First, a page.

Despite such confusions and issues people and experts are still asking for implementation of RFID in healthcare and medical products (Reiner and Sullivan, 2005). However, the experts who identify the problems in implementing this technology are ignoring the above mentioned fact of its hazardous impact over medicines. They believe that the adoption is still in its early stages due to investment and ROI barriers. But Koroneos (2005)gives three major examples of companies who have already done with RFID tagging to prevent counterfeiting in pharmaceutical products. US Food and Drug Administration (FDA) has relaxed labeling regulations to allow manufacturers and suppliers to test new tagging technologies to prevent this and Pfizaer, Purdue Pharma and GlaxoSmithKline have started testing RFID in their products, especially on those which are highly susceptible to counterfeiting. It was noticed that counterfeiting in the domestic market was increasing and FDA came up with supporting device classifications in compliance with EPC Global. According to Koroneos (2005) most of the pharmaceutical manufacturers are using Class 1 RFID Tags which are passive and can be written once the package is filled and read multiple times. This class has got less problems described above such as thermal effect and liquid problems since they are not supplied with power and can only be activated using the reader’s magnetic field. Pharmaceutical companies were also forced by top retailers like Wal-Mart and Target Corporation to use pallet level tagging so that retailers can scan them while they receive packaging through the conveyor belt itself. However, the system is getting a new dimension now being adopted with individual package level tagging for added security.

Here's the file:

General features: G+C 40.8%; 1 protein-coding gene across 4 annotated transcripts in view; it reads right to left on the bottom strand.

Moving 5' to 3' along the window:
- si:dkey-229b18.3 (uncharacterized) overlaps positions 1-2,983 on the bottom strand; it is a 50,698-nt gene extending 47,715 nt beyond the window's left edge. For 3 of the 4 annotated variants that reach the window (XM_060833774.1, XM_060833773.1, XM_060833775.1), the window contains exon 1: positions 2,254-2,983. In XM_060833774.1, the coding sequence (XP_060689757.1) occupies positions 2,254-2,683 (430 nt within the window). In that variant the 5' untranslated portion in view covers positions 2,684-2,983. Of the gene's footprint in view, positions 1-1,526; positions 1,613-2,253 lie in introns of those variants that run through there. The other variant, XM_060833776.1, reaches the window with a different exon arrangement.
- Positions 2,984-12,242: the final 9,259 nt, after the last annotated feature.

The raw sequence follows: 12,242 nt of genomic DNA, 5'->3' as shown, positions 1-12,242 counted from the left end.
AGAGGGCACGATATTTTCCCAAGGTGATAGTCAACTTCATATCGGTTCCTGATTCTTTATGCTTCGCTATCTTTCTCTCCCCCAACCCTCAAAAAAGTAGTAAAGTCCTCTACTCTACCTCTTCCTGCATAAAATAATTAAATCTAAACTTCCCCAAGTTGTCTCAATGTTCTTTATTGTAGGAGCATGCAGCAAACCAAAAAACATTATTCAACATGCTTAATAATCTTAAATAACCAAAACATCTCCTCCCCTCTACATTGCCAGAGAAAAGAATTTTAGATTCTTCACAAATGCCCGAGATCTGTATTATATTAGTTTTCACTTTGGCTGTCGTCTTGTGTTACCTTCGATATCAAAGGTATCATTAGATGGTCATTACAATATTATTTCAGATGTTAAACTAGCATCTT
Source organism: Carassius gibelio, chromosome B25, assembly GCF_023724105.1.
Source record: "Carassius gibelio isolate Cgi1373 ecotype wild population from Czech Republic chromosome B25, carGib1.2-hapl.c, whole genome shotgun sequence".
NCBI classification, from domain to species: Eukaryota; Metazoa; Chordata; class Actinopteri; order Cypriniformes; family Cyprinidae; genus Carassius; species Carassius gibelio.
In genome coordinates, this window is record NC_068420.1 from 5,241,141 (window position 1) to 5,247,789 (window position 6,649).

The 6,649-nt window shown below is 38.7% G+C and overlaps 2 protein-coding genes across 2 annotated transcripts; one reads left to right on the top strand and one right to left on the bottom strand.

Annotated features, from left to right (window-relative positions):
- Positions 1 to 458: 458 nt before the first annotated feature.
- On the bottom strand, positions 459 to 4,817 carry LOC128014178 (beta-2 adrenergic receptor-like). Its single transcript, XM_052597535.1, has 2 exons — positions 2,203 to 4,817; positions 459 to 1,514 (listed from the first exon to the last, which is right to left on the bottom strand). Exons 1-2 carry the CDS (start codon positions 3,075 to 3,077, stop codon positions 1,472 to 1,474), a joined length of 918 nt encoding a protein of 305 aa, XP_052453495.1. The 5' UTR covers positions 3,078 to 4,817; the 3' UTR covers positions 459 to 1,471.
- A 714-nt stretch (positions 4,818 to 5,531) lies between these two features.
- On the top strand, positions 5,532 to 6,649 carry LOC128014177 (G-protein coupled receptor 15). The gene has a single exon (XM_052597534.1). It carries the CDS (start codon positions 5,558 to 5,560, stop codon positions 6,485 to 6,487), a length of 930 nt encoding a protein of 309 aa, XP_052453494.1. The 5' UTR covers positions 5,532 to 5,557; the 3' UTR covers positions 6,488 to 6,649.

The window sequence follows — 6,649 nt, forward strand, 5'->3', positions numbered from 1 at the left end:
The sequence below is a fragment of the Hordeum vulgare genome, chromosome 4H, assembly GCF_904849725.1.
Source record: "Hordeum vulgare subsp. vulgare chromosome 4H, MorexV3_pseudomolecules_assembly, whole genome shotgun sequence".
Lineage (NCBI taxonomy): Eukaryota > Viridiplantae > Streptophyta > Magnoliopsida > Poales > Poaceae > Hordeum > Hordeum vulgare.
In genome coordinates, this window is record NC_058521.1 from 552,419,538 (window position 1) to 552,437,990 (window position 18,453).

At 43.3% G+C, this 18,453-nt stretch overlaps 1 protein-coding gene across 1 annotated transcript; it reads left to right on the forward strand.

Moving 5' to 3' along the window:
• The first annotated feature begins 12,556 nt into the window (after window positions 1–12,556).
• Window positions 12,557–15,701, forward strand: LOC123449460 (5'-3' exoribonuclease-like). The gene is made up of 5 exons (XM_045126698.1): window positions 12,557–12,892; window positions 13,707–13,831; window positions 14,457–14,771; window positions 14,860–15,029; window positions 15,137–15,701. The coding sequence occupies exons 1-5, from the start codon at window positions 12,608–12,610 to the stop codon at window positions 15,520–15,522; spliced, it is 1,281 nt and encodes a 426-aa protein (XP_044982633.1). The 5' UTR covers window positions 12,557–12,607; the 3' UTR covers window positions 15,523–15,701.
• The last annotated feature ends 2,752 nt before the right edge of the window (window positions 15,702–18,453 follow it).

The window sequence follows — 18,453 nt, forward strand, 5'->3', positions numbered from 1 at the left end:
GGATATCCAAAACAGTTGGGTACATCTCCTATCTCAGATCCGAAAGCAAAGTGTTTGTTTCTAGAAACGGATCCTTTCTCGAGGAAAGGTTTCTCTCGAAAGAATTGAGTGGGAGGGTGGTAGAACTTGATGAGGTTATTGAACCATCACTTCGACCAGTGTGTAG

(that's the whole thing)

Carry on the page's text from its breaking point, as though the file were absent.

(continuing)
Harrop (2007) argues that RFID in healthcare is a growing business and is expected to reach US$ 2.1 Billion by 2016.